With new college graduates facing one of the toughest job markets in years, internships are becoming one of the keys to getting hired in today’s economy. In many cases, universities consider internships so important that they are building endowments and offering stipends to fund students’ salaries, said Patrick Sullivan, associate director of experiential education at Wake Forest University.
The worldwide financial crisis in 2008, which led to what many in the United States now call the “Great Recession,” has caused researchers to rethink traditional economic theories of financial markets and the corporate world. Even renowned financial theorist Michael Jensen, whose widely cited work has laid the foundation for the broad use of stock options as an executive compensation tool, has called on his fellow researchers to incorporate “integrity” into their economic models.
The May 2010 issue of Educational Researcher provides a significant scholarly review of Developing Early Literacy: Report of the National Early Literacy Panel. Educational Researcher is one of six journals published by the American Educational Research Association. In the special issue, NELP Panel members Timothy Shanahan and Christopher J. Lonigan provide a summary of the report followed by nine peer-reviewed commentaries written by literacy scholars who examine the report and offer suggestions for where it illuminates issues and where it is lacking or ambiguous.
Outstanding Career Public Servants Wanted: American University Recognizes Excellence in Public Service
American University's School of Public Affairs announced today that nominations for its 2010 Roger Jones Awards for executive leadership and commitment to career development are still open. Nominations will be accepted until Friday, June 4, 2010.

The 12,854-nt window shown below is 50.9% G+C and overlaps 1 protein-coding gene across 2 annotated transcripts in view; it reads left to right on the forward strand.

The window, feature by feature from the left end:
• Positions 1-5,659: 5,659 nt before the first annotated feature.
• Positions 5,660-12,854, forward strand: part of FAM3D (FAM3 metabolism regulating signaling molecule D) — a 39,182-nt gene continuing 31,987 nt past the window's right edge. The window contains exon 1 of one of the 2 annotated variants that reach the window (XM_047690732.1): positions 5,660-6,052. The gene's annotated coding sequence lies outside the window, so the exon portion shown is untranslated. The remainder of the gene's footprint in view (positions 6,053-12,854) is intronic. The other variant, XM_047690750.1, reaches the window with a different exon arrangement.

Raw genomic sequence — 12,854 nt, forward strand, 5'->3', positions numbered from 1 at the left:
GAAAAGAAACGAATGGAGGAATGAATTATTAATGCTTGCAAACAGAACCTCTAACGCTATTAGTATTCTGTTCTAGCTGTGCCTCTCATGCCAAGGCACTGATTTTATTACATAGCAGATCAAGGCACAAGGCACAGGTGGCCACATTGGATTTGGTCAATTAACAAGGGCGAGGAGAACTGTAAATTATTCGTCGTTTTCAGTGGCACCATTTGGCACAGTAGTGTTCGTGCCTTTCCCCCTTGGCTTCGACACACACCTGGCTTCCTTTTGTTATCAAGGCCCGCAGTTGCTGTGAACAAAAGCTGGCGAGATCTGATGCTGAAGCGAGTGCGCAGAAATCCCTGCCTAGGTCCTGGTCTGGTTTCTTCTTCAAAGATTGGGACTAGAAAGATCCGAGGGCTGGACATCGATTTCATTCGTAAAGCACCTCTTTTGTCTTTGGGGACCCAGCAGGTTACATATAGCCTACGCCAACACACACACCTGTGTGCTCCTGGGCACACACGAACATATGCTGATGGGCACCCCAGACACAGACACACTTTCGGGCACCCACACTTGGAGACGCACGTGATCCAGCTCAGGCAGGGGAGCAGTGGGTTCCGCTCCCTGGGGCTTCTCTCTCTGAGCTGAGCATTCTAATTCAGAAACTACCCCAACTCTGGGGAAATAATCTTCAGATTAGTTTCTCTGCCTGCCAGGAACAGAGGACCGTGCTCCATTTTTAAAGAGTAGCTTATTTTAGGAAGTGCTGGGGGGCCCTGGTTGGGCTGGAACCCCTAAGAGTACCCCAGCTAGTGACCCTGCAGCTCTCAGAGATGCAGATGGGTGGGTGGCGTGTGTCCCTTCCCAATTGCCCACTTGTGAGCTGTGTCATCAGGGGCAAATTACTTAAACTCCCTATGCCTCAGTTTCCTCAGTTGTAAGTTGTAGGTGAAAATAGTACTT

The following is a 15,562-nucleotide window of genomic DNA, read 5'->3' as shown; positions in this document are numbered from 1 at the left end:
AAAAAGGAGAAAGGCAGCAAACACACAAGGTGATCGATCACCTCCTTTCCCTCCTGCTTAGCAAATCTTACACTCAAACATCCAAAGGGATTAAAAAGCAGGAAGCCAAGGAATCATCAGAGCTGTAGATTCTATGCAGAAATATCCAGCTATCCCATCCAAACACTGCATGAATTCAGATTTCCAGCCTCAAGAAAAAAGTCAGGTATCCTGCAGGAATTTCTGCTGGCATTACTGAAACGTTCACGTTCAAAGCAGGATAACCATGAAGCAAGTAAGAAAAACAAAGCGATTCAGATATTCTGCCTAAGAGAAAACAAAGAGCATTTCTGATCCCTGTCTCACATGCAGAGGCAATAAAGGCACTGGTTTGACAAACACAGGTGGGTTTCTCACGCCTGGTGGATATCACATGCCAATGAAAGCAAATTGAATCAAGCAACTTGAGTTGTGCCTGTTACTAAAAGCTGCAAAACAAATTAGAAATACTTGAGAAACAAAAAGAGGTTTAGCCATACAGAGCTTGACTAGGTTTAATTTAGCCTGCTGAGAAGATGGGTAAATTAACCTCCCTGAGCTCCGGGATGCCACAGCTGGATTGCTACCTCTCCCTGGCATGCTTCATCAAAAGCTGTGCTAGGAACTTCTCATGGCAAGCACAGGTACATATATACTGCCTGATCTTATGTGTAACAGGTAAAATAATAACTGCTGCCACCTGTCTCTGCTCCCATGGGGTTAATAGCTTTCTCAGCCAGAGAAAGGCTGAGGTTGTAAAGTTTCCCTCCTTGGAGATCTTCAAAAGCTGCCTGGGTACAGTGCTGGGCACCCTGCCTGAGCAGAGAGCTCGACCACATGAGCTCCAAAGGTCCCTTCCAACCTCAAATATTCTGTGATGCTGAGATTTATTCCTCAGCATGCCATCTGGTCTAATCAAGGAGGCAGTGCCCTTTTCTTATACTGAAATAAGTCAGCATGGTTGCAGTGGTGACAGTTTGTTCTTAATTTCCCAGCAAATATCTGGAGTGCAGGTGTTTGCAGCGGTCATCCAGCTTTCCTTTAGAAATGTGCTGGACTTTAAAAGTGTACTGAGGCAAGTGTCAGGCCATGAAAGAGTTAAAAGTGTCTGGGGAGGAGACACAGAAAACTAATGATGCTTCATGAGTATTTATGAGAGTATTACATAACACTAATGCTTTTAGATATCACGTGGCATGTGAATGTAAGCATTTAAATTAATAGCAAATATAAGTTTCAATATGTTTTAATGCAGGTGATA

Having free will, we are in constant conflict between our needs and our wants. The battle continuously rages for our resources, our time and our relationships. The enemy is omnipresent and constantly attacks us. We are being subjected to a war withinourselves and we don’t even know who we are fighting. The casualties of these inner personal wars are all around us. They can appear as the financially overextended or even bankrupted; they can be either stressed out, chemically dependent or even mentally ill; they can be in a family feud or divorce court or even end up on the police blotter.
President Barack Obama has said that America faces “few more urgent challenges than preparing our children to compete in a global economy.” Being able to understand and make use of the world’s vast telecommunications infrastructure is certainly part of that preparation. So it was no surprise when the White House issued its Cyberspace Policy Review last May that the document contained a call for the nation to “initiate a K-12 cybersecurity education program for digital safety, ethics, and security; expand university curricula; and set the conditions to create a competent workforce for the digital age.”
“Strategic change” is the focus of a new journalism prize that aims to raise awareness of what makes successful companies tick. The Olin Business School at Washington University in St. Louis announces the creation of the Olin Corporate Strategy Prize with $10,000 in honoraria for the best reporting on a significant shift in corporate strategy.
One major aspect missing from recent health care reform conversations is housing, especially with regard to the aging population of the United States, according to three University of Arkansas researchers who have collaborated on a new book: Just Below the Line: Disability, Housing, and Equity in the South.
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- New Utah School District a Test of Leadership Skills
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- Race and Poverty Matter, Even on Earth Day
- Senior Class Gift Eases Debt Burden for Freshmen
- Some of the Nation’s Foremost Female Leaders Urge Women to Reclaim Civility
- As College Graduates Hit the Workforce, So Do More Entitlement-Minded Workers